Loneliness in our elderly community and what you can do to help

A very serious issue that is affecting the elderly community is loneliness.

By KATHERINE YOUNG

Hill Top Home of Comfort

Posted April 18, 2014
Loneliness is an unpleasant and complex response to isolation or lack of companionship. Feeling extreme loneliness can increase an older person’s chances of premature death by 14 percent, according to research by John Cacioppo, professor of psychology at the University of Chicago. New studies have shown that older men and women that have been experiencing loneliness also had high blood pressure, which leads to heart disease which is the number two killer in the United States.

During these studies loneliness was worse for high blood pressure than any other psychological or social factor, including depression. Weight loss and exercise reduce blood pressure by the same amount that loneliness increases it. Older lonely people also have problems with alcoholism, depression, weak immune system responses to illness, impaired sleep and suicide.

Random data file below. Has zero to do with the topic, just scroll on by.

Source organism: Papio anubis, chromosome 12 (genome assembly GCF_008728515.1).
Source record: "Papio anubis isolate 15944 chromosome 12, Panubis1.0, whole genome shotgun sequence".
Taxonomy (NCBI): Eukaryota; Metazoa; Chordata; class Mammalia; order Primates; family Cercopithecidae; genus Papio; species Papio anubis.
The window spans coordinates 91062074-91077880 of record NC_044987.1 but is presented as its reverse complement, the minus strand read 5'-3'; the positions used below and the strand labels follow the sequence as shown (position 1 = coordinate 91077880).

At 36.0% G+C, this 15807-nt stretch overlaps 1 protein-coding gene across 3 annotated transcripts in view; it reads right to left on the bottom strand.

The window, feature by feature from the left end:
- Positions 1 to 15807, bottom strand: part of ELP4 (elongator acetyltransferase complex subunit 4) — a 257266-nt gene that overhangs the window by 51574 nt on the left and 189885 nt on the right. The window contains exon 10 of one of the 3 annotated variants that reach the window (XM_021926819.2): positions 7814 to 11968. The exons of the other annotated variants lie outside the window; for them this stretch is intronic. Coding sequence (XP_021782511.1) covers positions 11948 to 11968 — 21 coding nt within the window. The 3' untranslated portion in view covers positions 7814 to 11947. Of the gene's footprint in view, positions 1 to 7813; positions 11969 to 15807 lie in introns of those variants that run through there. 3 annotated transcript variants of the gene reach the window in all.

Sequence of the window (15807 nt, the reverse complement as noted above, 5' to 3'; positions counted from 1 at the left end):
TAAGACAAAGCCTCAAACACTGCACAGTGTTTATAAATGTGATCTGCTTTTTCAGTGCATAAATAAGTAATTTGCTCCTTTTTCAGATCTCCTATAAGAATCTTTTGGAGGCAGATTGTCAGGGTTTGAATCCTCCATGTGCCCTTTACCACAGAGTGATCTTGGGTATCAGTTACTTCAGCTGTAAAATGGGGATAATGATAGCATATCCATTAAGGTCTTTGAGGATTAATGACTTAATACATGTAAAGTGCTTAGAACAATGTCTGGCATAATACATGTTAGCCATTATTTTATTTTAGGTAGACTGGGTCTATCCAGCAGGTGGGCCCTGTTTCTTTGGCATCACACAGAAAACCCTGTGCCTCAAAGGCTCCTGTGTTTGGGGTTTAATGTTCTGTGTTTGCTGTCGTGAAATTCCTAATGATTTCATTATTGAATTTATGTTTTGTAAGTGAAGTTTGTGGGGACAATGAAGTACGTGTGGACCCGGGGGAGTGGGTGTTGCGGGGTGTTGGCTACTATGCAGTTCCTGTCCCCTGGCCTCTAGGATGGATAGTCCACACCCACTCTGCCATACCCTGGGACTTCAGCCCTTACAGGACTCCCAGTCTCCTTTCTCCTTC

There are ways that you can help your elderly from being lonely. Start a conversation. If you have elderly neighbors take the time to introduce yourself and ask if they need help with anything such as shopping, going to the doctor, etc. Volunteer your time at a local facility. Facilities need volunteers and many depend on them to help with isolated resident/patients. Your contribution could be as small as a weekly telephone call to an isolated resident/patient. It could be visiting weekly with a few elderly people with no family or friends in the area.

Loneliness is very serious, especially with our senior citizens, please don’t ignore the signs and don’t be afraid to lend a hand and go that extra mile for that person that might just need a friend.


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